We felt somewhat out of place walking around Whistler with our snowshoes in our hands, the crowded walkways of Whistler jammed with skiers and snowboarders from around the world.
But we knew something that the hordes didn't! Whistler is an amazing basecamp for local snowshoeing. January 2006 went down on record as Whistler's snowiest, with one of the highest snowfalls on record. Better yet, the January accomodations "dip" in Whistler means this is an affordable time to go. The real fun in snowshoeing lies in finding rolling terrain and forests blanketed in powder.
Several great day trips near Whistler can deliver this. The Whistler area is known for it's epic hikes in summer. This should serve as a hint to the great snowshoeing nearby, and here's what we found on one such January escape.
First and foremost, the Duffy Lake Road north of Pemberton, one of the highest paved mountain passes in B.C. takes you into wild country just an hour north of Whistler. It's drier there too! Cayoosh Mountain and Mount Joffre (Joffre Lakes) are two awesome snowshoe routes that Coast Mountain Guides of Whistler will take you on. We chose the Cayoosh mountain route, where you can read our trip report here. Just an hour north of Whistler, you get away from the crowds and experience pristine wilderness and silence that few will ever experience.
Closer to town - as a tamer afternoon or morning experience - are the snowshoe trails on Whistler and Blackcomb mountains. I was surprised how quiet it was once we entered the trail, we wouldn't have known there was a ski hill nearby as we descended from where the Gondola dumped us. The outing with Outdoor Adventures of Whistler only took three hours total and our guide kept us entertained with Whistler history, and, other interpretive details. Outdoor Adventures offers seven different snowshoe trips named "Natural Mystic", "Enchanted Forest", "Winter Wonderland", and more. These trips are ideal for enthusiasts who like to stay "closer to home" so to speak.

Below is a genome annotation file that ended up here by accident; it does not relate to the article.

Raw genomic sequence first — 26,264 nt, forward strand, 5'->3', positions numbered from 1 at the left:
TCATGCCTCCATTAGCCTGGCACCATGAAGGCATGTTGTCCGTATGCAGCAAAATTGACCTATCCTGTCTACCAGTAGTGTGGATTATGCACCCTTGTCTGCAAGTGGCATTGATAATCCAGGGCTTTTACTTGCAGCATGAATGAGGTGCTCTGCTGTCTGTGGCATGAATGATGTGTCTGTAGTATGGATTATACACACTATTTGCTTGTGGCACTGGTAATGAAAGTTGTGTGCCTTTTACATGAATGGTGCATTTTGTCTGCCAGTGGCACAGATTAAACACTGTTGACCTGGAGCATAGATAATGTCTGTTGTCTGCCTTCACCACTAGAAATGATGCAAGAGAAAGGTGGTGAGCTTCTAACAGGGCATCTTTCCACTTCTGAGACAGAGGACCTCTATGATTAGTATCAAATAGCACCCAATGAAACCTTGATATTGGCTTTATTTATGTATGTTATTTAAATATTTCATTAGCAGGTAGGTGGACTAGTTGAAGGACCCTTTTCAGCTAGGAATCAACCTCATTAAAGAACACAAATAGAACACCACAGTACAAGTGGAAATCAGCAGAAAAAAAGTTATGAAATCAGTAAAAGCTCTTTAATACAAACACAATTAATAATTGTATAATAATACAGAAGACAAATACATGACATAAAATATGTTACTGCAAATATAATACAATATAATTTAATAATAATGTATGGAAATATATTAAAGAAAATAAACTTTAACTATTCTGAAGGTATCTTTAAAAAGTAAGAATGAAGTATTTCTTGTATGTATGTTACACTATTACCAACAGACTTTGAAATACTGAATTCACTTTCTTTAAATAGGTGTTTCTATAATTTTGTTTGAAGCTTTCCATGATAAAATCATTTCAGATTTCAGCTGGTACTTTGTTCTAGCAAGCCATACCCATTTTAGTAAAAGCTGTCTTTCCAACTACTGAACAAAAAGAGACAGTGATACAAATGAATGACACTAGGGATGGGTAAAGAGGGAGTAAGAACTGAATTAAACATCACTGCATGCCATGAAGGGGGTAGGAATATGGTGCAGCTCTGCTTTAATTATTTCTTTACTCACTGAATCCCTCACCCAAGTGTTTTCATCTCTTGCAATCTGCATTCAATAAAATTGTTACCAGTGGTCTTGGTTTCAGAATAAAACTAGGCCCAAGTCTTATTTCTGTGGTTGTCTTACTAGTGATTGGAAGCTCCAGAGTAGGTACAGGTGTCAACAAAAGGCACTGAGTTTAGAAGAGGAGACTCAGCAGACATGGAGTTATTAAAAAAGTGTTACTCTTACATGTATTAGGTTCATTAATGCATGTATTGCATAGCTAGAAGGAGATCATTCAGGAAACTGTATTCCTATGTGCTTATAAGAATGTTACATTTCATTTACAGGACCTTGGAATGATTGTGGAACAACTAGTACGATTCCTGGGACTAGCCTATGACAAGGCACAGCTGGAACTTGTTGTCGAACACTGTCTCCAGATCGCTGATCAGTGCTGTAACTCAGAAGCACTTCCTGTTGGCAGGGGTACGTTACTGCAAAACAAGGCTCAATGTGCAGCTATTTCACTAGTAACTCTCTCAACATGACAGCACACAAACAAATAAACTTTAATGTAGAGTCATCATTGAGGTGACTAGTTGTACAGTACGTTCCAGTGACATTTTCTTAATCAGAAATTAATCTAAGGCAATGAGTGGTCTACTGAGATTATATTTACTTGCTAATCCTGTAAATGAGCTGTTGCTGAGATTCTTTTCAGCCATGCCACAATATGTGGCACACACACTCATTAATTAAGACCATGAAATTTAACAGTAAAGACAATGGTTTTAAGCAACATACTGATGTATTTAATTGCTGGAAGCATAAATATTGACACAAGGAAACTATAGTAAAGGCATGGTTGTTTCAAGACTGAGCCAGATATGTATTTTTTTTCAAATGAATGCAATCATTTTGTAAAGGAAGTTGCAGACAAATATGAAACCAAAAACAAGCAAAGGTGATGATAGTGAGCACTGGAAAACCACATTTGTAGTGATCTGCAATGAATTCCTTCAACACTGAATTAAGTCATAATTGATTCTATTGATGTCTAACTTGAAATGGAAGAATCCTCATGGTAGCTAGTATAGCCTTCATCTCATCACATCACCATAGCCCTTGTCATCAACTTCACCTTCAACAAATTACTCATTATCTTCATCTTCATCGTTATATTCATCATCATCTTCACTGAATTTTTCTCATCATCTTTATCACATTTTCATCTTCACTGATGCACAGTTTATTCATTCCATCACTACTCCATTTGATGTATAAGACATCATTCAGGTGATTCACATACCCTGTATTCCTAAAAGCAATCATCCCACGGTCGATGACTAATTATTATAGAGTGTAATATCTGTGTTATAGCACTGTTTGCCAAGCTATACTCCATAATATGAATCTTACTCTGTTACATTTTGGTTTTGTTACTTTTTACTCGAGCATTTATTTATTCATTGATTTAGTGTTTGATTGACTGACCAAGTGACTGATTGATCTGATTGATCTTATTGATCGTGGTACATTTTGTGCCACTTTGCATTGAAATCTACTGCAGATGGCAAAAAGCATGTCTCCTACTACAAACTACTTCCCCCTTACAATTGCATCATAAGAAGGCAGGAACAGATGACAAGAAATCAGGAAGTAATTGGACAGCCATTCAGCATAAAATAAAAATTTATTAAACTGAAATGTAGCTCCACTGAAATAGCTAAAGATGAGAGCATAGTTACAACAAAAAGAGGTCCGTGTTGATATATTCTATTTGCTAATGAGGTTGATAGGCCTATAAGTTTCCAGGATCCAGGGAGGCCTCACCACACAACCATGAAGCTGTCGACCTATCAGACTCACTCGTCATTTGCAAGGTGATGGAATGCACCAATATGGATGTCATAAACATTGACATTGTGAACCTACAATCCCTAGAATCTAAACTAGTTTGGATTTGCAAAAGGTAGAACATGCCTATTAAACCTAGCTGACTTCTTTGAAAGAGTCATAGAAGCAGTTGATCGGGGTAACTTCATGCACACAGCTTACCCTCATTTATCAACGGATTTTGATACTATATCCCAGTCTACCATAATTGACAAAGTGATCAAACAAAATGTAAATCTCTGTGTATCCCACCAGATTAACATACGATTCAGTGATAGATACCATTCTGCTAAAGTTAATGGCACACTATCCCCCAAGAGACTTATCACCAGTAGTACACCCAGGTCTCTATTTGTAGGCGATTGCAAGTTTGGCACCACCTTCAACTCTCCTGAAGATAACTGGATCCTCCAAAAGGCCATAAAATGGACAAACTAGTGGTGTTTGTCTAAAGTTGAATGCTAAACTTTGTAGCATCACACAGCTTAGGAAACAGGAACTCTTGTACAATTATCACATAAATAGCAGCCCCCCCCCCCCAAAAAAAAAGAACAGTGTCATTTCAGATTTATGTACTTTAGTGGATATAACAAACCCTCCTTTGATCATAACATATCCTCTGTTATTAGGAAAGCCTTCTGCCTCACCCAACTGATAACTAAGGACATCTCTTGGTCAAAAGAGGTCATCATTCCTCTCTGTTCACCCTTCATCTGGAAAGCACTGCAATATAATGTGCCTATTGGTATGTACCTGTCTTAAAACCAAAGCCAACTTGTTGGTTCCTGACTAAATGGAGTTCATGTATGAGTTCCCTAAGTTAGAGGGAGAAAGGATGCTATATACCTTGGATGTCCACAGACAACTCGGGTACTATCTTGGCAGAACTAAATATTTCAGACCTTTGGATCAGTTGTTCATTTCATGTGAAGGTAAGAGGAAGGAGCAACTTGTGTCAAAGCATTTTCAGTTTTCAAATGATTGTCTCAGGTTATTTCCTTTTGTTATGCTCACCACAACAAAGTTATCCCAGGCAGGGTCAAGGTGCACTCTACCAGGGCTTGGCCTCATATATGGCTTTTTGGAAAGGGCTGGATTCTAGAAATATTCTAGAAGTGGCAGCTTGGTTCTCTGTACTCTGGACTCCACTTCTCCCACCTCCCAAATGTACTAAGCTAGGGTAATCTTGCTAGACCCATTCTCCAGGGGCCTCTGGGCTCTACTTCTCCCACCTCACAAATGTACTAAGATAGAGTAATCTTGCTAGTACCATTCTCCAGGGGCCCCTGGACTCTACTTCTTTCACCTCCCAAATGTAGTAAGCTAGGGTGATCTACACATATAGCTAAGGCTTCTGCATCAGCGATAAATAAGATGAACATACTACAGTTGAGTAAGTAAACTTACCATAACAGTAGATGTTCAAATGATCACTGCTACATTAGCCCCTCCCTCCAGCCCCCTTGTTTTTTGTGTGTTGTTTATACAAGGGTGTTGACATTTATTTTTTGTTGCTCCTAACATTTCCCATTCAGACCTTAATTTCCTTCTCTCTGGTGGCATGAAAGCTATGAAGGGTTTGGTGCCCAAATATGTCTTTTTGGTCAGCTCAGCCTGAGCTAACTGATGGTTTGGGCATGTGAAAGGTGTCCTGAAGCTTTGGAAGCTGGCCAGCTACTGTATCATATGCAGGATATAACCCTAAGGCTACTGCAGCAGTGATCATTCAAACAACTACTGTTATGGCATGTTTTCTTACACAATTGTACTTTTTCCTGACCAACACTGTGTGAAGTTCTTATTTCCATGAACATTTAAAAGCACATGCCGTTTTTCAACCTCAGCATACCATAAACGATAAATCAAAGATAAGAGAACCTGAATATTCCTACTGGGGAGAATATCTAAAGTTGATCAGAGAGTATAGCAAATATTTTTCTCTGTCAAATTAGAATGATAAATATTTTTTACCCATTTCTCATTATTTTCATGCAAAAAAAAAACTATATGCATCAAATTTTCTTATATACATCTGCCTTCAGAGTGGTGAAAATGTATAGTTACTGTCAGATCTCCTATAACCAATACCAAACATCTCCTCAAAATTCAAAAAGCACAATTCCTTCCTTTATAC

For those that wish to explore on their own, the Lost Lake circuit is always popular with cross-country skiers and snowshoers. But depending on the temperature, you may need an umbrella more than you need snowshoes. That's why the secret to Whistler for snowshoeing is to get up into the Alpine, either up the Gondola, or on a full day trip north to Duffy Lake Rd. and Mount Cayoosh or any number of other valleys along this pass.
There are other snowshoe routes close to Whistler like Crater Rim or Tunnel Vision that one can find on trailpeak. Just use our search engine for snowshoeing near Whistler.
Also, any back-country ski route would also serve as a candidate route, as long as the participants have avalanche training.
If you don't, consider one of the two snowshoe tour companies described above, and think about Whistler as a base camp for some excellent back-country snowshoeing!